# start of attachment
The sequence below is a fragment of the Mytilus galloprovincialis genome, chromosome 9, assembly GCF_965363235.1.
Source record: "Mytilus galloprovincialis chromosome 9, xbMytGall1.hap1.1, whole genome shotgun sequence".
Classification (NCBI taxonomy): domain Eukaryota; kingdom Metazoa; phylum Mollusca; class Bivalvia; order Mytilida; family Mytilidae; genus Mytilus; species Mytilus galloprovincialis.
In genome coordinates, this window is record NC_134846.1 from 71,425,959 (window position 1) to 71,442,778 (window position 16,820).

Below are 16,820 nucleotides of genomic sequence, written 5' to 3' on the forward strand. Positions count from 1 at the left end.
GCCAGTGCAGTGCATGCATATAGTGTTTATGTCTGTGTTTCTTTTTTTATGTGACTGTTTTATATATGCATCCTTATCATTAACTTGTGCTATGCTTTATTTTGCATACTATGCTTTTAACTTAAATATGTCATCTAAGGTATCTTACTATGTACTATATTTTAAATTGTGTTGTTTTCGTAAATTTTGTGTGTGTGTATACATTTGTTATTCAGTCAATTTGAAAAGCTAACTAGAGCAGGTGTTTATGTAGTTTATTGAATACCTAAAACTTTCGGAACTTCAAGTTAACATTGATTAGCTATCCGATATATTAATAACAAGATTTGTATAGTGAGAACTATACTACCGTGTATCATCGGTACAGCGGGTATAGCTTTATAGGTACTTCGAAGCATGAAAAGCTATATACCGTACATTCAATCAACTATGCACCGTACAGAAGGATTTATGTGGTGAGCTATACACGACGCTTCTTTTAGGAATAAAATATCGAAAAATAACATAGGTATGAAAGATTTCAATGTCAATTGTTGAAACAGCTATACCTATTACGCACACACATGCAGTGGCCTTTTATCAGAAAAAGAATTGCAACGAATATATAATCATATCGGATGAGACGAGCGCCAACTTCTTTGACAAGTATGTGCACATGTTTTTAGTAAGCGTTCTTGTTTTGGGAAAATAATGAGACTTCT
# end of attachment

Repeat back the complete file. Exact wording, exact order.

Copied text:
The sequence below is a fragment of the Mytilus galloprovincialis genome, chromosome 9, assembly GCF_965363235.1.
Source record: "Mytilus galloprovincialis chromosome 9, xbMytGall1.hap1.1, whole genome shotgun sequence".
Classification (NCBI taxonomy): domain Eukaryota; kingdom Metazoa; phylum Mollusca; class Bivalvia; order Mytilida; family Mytilidae; genus Mytilus; species Mytilus galloprovincialis.
In genome coordinates, this window is record NC_134846.1 from 71,425,959 (window position 1) to 71,442,778 (window position 16,820).

Below are 16,820 nucleotides of genomic sequence, written 5' to 3' on the forward strand. Positions count from 1 at the left end.
GCCAGTGCAGTGCATGCATATAGTGTTTATGTCTGTGTTTCTTTTTTTATGTGACTGTTTTATATATGCATCCTTATCATTAACTTGTGCTATGCTTTATTTTGCATACTATGCTTTTAACTTAAATATGTCATCTAAGGTATCTTACTATGTACTATATTTTAAATTGTGTTGTTTTCGTAAATTTTGTGTGTGTGTATACATTTGTTATTCAGTCAATTTGAAAAGCTAACTAGAGCAGGTGTTTATGTAGTTTATTGAATACCTAAAACTTTCGGAACTTCAAGTTAACATTGATTAGCTATCCGATATATTAATAACAAGATTTGTATAGTGAGAACTATACTACCGTGTATCATCGGTACAGCGGGTATAGCTTTATAGGTACTTCGAAGCATGAAAAGCTATATACCGTACATTCAATCAACTATGCACCGTACAGAAGGATTTATGTGGTGAGCTATACACGACGCTTCTTTTAGGAATAAAATATCGAAAAATAACATAGGTATGAAAGATTTCAATGTCAATTGTTGAAACAGCTATACCTATTACGCACACACATGCAGTGGCCTTTTATCAGAAAAAGAATTGCAACGAATATATAATCATATCGGATGAGACGAGCGCCAACTTCTTTGACAAGTATGTGCACATGTTTTTAGTAAGCGTTCTTGTTTTGGGAAAATAATGAGACTTCT